Something that I already knew but it interesting to tell is that VMware, like basically every business is shifting from long development runs to short development runs. The older development runs were around the 16-18 months at VMWare, which means that fixes, new versions and patches get delivered later than that you would like. So what they’ve done is that they shifted their entire company culture to accommodate a shorter development run where it is only a couple of months before new functionality gets introduced.

They do this through the VMware Cloud on AWS services. They deploy multiple new versions of vSphere into this service each couple of months. Therefor they can find out bugs, security fixes or faults before the software even gets released in a big patch that we can install ourselves. This should mean that new functionality gets to the on-premise environments quicker, but also more stable since it has been tested extensively before.

A cool thing which you could be able to do future in the VMware Cloud environments (which are managed by VMware) is the possibility to have certain periods in which the platform doesn’t install new patches. It’s basically the same as the Windows Update services where you can delay the installation of updates. This however shouldn’t be delayed indefinitely because it is delivered as a service, which needs to keep working to uphold the defined SLA’s.

Session 6: NSX-T Architecture and Benefits Deep Dive

There has been a lot of sessions regarding NSX-T this week and a few have already been mentioned and discussed in the last couple of blogs. But new information is gathered each time! NSX-T is divided in three components:

  • NSX-T Data plane:
    • Is a module inside the hypervisor kernel. Hypervisor Transport Nodes for switchting, routing and distributed firewalling. These ofcourse run inside the Compute Cluster. Edge Transport Nodes comprised of VM or bare-metal form factor (installed through an ISO, gives performance up to 40Gbit throughput) running L3-L7 services. These run on a Edge Transport node cluster.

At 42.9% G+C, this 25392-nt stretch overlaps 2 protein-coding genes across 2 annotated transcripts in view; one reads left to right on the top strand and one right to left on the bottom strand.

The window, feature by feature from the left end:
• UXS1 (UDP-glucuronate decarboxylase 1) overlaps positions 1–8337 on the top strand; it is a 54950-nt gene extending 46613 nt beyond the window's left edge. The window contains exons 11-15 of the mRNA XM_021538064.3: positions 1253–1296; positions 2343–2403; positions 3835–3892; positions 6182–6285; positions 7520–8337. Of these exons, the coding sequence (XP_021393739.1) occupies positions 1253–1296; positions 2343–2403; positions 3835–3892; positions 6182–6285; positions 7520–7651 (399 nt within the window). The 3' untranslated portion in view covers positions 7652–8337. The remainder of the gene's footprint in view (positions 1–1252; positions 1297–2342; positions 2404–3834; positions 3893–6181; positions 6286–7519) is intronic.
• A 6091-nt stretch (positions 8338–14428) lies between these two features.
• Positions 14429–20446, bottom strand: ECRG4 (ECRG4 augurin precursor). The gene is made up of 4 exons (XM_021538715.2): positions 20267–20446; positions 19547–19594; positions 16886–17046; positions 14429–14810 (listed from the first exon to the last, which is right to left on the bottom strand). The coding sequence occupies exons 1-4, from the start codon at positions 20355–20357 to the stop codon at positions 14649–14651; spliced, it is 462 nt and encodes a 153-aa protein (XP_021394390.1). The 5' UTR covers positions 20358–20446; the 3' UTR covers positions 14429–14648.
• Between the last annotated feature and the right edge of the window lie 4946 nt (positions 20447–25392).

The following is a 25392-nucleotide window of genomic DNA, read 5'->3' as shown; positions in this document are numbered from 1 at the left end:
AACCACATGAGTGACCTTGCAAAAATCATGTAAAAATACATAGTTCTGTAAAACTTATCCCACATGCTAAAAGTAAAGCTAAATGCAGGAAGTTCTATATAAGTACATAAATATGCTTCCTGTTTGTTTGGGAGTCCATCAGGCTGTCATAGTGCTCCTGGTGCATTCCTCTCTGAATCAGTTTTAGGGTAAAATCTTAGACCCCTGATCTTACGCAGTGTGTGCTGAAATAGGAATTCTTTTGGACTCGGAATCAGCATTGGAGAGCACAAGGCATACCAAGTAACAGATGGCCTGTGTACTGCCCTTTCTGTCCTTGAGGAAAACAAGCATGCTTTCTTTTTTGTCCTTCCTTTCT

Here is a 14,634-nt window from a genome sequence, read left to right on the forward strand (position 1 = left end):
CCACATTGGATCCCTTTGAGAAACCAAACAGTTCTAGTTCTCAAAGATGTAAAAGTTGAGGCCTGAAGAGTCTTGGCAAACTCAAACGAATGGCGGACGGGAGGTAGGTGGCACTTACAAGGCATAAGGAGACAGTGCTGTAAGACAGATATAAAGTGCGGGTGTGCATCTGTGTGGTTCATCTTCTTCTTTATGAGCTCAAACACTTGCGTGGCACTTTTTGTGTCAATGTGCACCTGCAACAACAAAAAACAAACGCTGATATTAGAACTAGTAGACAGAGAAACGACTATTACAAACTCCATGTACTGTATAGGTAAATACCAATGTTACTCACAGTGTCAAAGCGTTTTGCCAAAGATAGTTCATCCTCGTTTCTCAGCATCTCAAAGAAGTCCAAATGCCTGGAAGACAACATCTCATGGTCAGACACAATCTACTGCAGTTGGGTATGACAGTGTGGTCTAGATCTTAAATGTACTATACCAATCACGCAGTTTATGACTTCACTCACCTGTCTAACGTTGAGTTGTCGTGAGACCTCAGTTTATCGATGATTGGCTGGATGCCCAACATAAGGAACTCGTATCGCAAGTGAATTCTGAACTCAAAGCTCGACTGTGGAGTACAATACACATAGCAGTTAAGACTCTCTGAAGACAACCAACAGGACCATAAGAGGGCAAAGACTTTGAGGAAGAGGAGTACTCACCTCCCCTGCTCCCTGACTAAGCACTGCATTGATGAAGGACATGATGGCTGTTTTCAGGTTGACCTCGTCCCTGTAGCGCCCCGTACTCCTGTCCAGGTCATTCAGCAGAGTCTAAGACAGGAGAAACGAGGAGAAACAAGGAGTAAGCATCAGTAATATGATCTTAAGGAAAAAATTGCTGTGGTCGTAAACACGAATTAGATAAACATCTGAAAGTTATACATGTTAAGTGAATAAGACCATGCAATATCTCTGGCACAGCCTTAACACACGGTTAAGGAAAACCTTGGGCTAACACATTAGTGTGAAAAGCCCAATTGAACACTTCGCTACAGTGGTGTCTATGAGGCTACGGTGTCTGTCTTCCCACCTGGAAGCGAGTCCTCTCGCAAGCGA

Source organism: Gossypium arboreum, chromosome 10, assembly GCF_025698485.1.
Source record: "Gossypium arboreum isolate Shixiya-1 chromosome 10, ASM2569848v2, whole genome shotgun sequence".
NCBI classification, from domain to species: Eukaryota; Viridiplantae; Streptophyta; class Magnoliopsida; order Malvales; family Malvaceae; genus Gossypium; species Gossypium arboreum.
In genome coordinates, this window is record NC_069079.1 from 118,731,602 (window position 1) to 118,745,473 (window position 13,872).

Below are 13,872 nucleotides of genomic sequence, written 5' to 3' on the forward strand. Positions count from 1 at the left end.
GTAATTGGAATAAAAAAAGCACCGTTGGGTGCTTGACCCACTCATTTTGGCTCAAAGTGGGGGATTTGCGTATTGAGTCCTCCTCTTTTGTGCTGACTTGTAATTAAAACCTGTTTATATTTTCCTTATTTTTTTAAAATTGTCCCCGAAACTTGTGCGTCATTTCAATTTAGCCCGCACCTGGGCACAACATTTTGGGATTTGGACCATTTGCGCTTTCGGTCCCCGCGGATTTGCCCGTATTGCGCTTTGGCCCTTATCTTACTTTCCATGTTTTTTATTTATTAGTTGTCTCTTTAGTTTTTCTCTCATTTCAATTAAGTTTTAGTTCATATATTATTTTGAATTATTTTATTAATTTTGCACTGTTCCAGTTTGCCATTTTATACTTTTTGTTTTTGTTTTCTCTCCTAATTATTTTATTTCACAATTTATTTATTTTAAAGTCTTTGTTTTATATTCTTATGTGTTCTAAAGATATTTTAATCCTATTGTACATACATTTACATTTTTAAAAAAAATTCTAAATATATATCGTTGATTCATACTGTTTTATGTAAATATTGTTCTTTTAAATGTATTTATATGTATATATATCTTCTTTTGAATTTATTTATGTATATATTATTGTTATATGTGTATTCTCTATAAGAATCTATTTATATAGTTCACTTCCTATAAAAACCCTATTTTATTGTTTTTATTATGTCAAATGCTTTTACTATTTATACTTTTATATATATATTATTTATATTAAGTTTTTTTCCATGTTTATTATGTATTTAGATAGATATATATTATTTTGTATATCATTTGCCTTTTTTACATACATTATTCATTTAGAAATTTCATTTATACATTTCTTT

• NSX-T Management plane:
    • Multiple clustered NSX-T Managers (max 3), like I mentioned in yesterdays blog post. These run in the Management Cluster.
  • NSX-T Control plane:
    • Collapsed with the NSX-T Manager plane by the way, at least in regards to deployment.
    • Contains a table in which virtual elements are saved so that NSX-T can determine the physical location of that element.

NSX-T has support for containers, bare-metal servers, ESXi servers and KVM servers. All of these can natively use the NSX functionality. The underlay for this platform can be from any vendor and can have any topology. The only requirement is that there is IP connectivity and that the MTU is bumped up to 1700. NSX-T is using the standard GENEVE encapsulation for switching.

Distributed routing in NSX-T is very nice. Each hypervisor gets a distributed router component which can route traffic between virtual machines and subnets right on the ESXi host instead of going back to the T0 gateway. This should dramatically reduce the network utilization. This also applies to a multi-router topology with T0 and T1 routers. Each of these routers have distributed routing components inside the ESXi hypervisor.

A service routing component will additionally be placed on the Edge environment when you would want services like NAT on a network. This means the traffic will be routed to the service routing component on the edge node before it can use the NAT service.

NSX-T can be used through the so called “Network Infrastructure as Code” principle. You can also check the API documentation right from the NSX Manager instead of going through the documentation yourself on Like mentioned in earlier blogposts, Terraform also has a NSX-T provider to help with this.

In the latest NSX-T release version 2.4 the consumption of NSX-T has changed. Instead of imperative declaration you can now use declarative declaration. This helps a lot because you can specify a desired outcome instead of specifying the order in which configurations need to take place when you want to deploy something automatically. You can now just declare the desired topology in a JSON file, feed it to NSX-T and NSX will execute it so that you get the topology you declared. All of this with just one API call!

We ended the day with a nice drink with fellow colleagues in the field on a rooftop bar! Tomorrow will already be the last day. Come back tomorrow for the last blogpost!

Bryan van Eeden

Bryan is an ambitious and seasoned IT professional with almost a decade of experience in designing, building and operating complex (virtual) IT environments. In his current role he tackles customers, complex issues and design questions on a daily basis. Bryan holds several certifications such as VCIX-DCV, VCAP-DCA, VCAP-DCD, V(T)SP and vSAN and vCloud Specialist badges.